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Turkish coalition totters as election talk grows

Evevit: "The political problems that exist here ... could exist in any country."  

ISTANBUL, Turkey (CNN) -- Hinting Monday that his fragile ruling coalition could collapse soon, Prime Minister Bulent Ecevit said there could be a change of government.

Meanwhile, parliament has decided to meet a month earlier than scheduled to consider early elections and to help speed Turkey's effort to join the European Union.

In an interview with CNN, Ecevit said it doesn't appear "feasible" that his coalition government will last through the official five-year term that ends in 2004.

But he and said much of the talk about his bad health, which has added to political uncertainty, has been based on "misconceptions," and he expressed optimism about Turkey's political stability.

"I am afraid we will have some turbulence for some time," Ecevit said. "But it won't cause any real harm to Turkey, because democracy has settled down and our economy has started improving after a long period of crisis."

Resignations by parliament and Cabinet members from Ecevit's Democratic Left party, which began last week, have risen to 48.

The exodus has been spurred in part by calls for early elections by Devlet Bahceli, the nationalist leader whose party is one of the three in the coalition government.

Bahceli has called for elections in November. The Motherland Party is calling for elections in September. Elections are scheduled for 2004. The Democratic Left, the nationalists and the Motherland Party comprise the ruling coalition.

CNN's Jerrold Kessel talks to embattled Turkish Prime Minister Bulent Ecevit about the political uncertainty he's facing (July 15)

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Parliament was ordered to reconvene from its summer break on September 1 -- a month earlier than scheduled -- to consider whether to hold new national elections. The recall by parliament speaker Omer Izgi came at the urging of the nationalists.

Observers say an alternative to early elections would be the reconstitution of the ruling coalition.

One scenario could involve a coalition that wouldn't include the nationalists but would be composed of the new party being formed by Ismail Cem, who resigned from his post as foreign minister last week, the Motherland Party, and the True Path Party, led by former Prime Minister Tansu Ciller.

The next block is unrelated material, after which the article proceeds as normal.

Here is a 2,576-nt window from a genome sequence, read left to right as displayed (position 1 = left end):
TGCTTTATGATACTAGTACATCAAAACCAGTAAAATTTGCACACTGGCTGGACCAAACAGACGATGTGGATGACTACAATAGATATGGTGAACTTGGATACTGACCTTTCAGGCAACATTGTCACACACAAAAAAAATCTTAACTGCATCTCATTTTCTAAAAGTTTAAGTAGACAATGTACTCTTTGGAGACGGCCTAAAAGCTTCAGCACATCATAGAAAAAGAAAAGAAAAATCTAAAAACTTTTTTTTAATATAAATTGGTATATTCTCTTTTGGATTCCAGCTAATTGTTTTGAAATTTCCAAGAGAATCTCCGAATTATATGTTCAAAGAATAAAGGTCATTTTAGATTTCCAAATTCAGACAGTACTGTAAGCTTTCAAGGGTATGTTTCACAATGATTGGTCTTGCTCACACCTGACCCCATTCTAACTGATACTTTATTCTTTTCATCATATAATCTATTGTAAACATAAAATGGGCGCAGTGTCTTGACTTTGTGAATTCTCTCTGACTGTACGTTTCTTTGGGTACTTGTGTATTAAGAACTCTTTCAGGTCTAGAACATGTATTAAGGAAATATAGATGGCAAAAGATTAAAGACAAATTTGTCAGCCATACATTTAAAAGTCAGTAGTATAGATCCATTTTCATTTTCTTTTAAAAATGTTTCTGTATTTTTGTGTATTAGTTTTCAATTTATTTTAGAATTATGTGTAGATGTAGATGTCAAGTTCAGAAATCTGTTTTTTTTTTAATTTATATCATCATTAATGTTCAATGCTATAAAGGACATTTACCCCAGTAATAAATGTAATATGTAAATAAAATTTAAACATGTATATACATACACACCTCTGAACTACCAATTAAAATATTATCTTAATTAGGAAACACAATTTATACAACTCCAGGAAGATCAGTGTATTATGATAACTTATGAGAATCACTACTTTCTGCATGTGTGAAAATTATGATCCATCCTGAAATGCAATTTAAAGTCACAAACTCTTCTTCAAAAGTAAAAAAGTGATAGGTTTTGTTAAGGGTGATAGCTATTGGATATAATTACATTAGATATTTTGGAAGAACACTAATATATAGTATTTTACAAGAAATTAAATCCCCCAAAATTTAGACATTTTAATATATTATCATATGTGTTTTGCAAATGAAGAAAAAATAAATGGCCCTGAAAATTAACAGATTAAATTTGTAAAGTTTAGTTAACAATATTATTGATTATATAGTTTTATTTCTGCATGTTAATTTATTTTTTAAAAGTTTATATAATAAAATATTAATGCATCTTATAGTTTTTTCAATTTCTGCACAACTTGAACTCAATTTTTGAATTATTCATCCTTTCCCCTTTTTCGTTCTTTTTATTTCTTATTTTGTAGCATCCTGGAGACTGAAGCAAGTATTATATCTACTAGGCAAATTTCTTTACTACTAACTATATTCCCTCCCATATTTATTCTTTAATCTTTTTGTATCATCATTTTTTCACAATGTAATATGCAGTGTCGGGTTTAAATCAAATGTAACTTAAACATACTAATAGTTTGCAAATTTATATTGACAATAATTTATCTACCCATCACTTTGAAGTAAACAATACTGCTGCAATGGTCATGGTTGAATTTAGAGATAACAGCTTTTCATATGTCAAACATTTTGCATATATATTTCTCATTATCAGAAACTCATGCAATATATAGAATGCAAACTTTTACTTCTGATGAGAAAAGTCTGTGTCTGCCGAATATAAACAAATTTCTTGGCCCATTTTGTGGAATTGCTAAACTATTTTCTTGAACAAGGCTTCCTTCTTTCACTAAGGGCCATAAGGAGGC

Either way, the session also is seen as a way of showing the commitment of Turkey's various parties to meeting the conditions the EU has set for Turkey to gain membership, including abolishing the death penalty and granting more rights to minority Kurds.

Waiting for a new election would mean postponing the reforms until next year. The special session of parliament might speed up the process.

Those reforms have contributed to the instability of Ecevit's government.

There also has been much controversy over Ecevit's health. He is 77 and has suffered from a number of ailments over the past several months. The defections have been caused in part by Ecevit's refusal to leave the prime minister's post.

Ecevit also told the Milliyet newspaper in an interview published Monday that he would leave his post if Economy Minister Kemal Dervis is forced to resign or if he loses his majority in the 550-member parliament.

A key member of Turkey's government and the architect of the country's economic recovery, Dervis announced his resignation from the government last week but quickly rescinded it.

"It is a very interesting case, defections from my own party," Ecevit said. "I have no problems with them. They have no problems with me. For about a year there was a consistent rumor spread around the country by various circles about my health. More recently, I had some trouble.

"Now I am perfectly all right. But some of my friends have taken that too seriously and they thought that I wouldn't be able to carry on the government and they left the government. That was a misconception.

"I'm sure we can get over this mini-crisis without much harm to country or my party."

Noting the call for elections this year, Ecevit said he prefers "to see the government continue" until the end of its tenure "so we can accomplish the reforms program effectively."


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